The Best of the Rest: What Else Happened at this Year’s ASH Conference?

11/12/2017 - 4 minutes

Last weekend marked the 59th Annual Meeting of the American Society of Hematology or ASH. Here is a run-through of the news we couldn’t cover.

The American Society of Hematology (ASH) boasts more than 17,000 members from almost 100 countries, making it the world’s largest professional society for those hoping to beat blood diseases. The Society aims to improve the understanding, diagnosis, treatment, and prevention of blood disorders. Last year, Novartis arrived with impressive CAR-T results, which saw it win the race for FDA approval – so a strong performance at the conference could be a good omen.

Hematology is the study of blood, which includes investigating problems with blood cells, platelets, blood vessels, bone marrow, lymph nodes, the spleen, and the proteins involved in bleeding and clotting that can cause disease. ASH believes that it is important to know about blood and the effect that disorders like anemia, hemophilia, and blood cancers have on us.

We have covered some exciting news so far, whether it be Servier and Pfizer’s CAR-T results or ADC Therapeutic’s lymphoma study. But to make sure you don’t miss a thing, here is a summary of the rest of the big news coming out of the conference.

MorphoSys Combination Therapy Boosts Lymphoma Response Rate and Survival

MorphoSys presented data from an ongoing Phase II trial investigating its monoclonal antibody, MOR208, in combination with lenalidomide – a current first-line drug for lymphoma. Preliminary data show an objective response rate of 52% (23 out of 44 patients) and complete remission was observed in 32% (14 out of 44 patients). The preliminary median progression-free survival was calculated to be 11.3 months and no unexpected toxicities were observed during the study.

Janssen’s Tyrosine Kinase Inhibitor is Effective and Well-Tolerated

Janssen announced the results of a pooled analysis of patients with mantle cell lymphoma treated with Imbruvica – a Bruton’s tyrosine kinase inhibitor, which forms a strong covalent bond to block the transmission of cell survival signals in malignant B cells. 53% of patients survived for 2 years, 45% for 3 years, and 37% for 5 years and the median overall survival was 26.7 months. Treatment-emergent adverse events appeared in almost 80% of patients, but the study population did include at-risk individuals.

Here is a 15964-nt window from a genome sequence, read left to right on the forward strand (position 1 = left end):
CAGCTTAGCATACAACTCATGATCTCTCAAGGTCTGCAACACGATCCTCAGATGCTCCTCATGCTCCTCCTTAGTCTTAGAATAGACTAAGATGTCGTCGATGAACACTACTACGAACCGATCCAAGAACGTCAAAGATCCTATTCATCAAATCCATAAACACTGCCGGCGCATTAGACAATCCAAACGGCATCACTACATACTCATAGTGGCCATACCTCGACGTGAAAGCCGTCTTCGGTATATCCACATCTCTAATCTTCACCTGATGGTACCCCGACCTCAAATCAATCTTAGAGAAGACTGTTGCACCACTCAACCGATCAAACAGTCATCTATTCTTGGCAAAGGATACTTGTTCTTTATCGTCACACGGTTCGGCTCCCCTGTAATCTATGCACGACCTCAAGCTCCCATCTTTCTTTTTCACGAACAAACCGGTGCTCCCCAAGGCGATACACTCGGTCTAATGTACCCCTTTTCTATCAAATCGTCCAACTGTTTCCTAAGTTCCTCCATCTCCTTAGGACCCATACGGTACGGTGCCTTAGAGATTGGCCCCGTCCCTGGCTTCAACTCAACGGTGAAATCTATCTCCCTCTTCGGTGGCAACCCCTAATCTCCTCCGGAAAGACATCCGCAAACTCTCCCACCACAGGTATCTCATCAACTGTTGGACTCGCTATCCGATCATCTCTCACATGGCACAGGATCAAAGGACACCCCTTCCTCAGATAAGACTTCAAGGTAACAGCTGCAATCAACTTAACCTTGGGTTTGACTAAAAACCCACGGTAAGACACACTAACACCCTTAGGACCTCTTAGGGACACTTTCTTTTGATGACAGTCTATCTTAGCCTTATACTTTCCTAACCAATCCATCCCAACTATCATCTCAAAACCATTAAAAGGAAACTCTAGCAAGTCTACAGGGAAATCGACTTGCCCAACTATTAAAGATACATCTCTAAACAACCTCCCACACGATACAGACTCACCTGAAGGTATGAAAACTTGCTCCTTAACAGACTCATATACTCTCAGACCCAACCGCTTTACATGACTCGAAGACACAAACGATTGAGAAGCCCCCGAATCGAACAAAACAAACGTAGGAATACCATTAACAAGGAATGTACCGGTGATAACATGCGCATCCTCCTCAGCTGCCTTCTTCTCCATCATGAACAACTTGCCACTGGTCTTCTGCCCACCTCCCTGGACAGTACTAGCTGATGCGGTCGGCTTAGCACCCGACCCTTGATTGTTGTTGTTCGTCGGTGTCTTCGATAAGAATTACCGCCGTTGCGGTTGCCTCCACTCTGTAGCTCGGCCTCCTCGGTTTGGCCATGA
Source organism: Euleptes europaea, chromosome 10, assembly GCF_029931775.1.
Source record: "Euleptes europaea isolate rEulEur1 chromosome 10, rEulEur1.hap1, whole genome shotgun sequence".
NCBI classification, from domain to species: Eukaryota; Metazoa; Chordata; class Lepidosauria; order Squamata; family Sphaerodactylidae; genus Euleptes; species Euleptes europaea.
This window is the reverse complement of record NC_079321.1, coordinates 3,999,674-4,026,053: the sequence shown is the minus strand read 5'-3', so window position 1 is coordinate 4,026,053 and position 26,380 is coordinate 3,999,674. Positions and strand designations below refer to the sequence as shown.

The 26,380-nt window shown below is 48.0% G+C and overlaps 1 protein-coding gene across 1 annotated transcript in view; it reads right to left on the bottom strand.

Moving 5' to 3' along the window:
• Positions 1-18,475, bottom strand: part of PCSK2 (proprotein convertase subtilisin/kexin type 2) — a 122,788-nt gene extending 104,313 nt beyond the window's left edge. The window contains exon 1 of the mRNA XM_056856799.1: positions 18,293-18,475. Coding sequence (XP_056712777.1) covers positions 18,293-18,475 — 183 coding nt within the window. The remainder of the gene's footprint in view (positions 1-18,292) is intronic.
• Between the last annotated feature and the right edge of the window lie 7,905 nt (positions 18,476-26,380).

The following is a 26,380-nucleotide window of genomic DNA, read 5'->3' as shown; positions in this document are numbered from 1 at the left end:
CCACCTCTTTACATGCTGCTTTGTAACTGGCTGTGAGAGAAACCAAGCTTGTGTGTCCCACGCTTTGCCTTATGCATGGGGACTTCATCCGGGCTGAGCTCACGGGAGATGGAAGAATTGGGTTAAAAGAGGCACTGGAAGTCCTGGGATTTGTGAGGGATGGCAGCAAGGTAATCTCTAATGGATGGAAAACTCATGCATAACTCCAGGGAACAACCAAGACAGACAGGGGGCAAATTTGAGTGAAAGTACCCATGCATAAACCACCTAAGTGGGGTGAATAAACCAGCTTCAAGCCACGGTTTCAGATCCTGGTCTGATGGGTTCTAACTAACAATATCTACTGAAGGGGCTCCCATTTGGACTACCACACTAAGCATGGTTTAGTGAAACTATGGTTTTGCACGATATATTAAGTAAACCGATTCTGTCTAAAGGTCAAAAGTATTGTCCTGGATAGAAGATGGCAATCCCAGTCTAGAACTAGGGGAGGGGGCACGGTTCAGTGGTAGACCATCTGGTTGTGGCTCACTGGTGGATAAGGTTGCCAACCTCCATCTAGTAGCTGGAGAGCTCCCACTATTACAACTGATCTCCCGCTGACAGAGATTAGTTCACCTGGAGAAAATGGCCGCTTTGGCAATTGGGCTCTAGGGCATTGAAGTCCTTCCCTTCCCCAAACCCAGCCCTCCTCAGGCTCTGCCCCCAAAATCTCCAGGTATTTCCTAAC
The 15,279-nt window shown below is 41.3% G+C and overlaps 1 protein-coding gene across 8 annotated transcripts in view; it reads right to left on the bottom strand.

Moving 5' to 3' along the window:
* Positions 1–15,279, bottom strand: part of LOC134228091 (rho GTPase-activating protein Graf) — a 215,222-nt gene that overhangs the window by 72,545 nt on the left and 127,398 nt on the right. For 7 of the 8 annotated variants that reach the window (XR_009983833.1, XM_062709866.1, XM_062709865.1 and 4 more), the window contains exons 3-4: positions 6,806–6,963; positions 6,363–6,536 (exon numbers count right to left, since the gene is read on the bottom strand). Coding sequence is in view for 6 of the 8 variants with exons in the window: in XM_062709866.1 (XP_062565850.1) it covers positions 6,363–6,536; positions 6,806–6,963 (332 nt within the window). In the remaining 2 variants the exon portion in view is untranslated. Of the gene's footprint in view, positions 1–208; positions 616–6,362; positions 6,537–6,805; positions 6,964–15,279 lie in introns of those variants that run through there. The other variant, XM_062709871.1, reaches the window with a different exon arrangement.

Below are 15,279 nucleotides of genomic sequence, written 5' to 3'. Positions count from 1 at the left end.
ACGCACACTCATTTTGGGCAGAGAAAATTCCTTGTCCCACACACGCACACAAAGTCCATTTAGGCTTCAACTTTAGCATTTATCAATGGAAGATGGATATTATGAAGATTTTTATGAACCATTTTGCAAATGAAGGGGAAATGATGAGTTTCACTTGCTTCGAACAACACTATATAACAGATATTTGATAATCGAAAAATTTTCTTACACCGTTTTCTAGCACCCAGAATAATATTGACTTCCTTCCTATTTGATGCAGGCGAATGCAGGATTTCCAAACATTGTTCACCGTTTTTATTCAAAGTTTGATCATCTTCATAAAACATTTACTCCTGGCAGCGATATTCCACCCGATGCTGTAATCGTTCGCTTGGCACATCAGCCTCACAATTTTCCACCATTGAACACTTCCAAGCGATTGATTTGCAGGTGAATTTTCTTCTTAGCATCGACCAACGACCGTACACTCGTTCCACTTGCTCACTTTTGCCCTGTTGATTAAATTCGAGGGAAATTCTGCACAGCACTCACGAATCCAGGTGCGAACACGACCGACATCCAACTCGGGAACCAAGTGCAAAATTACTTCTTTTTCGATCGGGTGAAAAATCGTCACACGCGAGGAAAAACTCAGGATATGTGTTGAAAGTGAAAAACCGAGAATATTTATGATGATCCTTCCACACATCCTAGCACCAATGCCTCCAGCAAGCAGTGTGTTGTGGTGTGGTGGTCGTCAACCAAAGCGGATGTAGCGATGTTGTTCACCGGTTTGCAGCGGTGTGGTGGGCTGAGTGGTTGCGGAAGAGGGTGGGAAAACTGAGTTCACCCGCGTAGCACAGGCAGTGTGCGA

PharmaMar’s Candidate Improves Myeloma Survival But By How Much?

PharmaMar’s candidate, Plitidepsin, targets the eEF1A2 protein to block its pro-oncogenic properties and prevents the removal of toxic misfolded proteins, which causes them to build up and induces apoptosis. Although the candidate doubled progression-free survival, this was far less impressive than first thought, with an improvement of under two months – from 1.9 months to 3.8 months. Secondary endpoints of the Phase III study were overall survival, which almost doubled from 6.4 months to 11.6 months, and safety, which was superior to other drugs for multiple myeloma.

uniQure is Looking Good in its Phase I/II Study for Severe Hemophilia B

uniQure provided an update on its long-term study investigating its gene therapy candidate, AMT-060, for the treatment of severe hemophilia B. The treatment, which is delivered by an AAV5 remains safe and well-tolerated after 2 years, with no loss of Factor IX activity or immune response against the virus reported. The treatment has led to a sustained increase in Factor IX clotting activity, with an 89% reduction in spontaneous bleeds and none recorded in the past year.

Affimed’s Combination Therapy is Well-Tolerated and the Overall Response Rate Looks Good

Affimed has investigated the safety and tolerability of a combination therapy of its lead product, AFM13, with Merck’s anti-PD1 antibody Keytruda after the failure of standard therapies. Overall, the combination was well-tolerated and the 3-month overall response rate of 83% compares favorably to that of pembrolizumab alone in a similar patient population. Patient recruitment for an extension of the study looking at the highest dose (7.0 mg/kg) explored during the study.

Nordic Nanovector’s Candidate Impresses with Strong Phase I/II Performance

Nordic Nanovector’s lead candidate, Betalutin, is a CD37-targeting Antibody-Radionuclide-Conjugate (ARC), which has been developed to improve the treatment of non-Hodgkin’s Lymphoma. An overall response rate of 60% was observed, a complete response was seen in 24% of patients, and 90% of patients’ tumors reduced in size. Betalutin’s safety profile was also impressive, with only reversible transient neutropenia and thrombocytopenia and a low incidence of infections observed.

Images – Phonlamai Photo, ustas7777777, David Litman, LindseyRN, Victor Josan, CI Photos, Christoph Burgstedt /

Do you want to remove this advert? Become a member!
Do you want to remove this advert? Become a member!

Support Us

Become a Member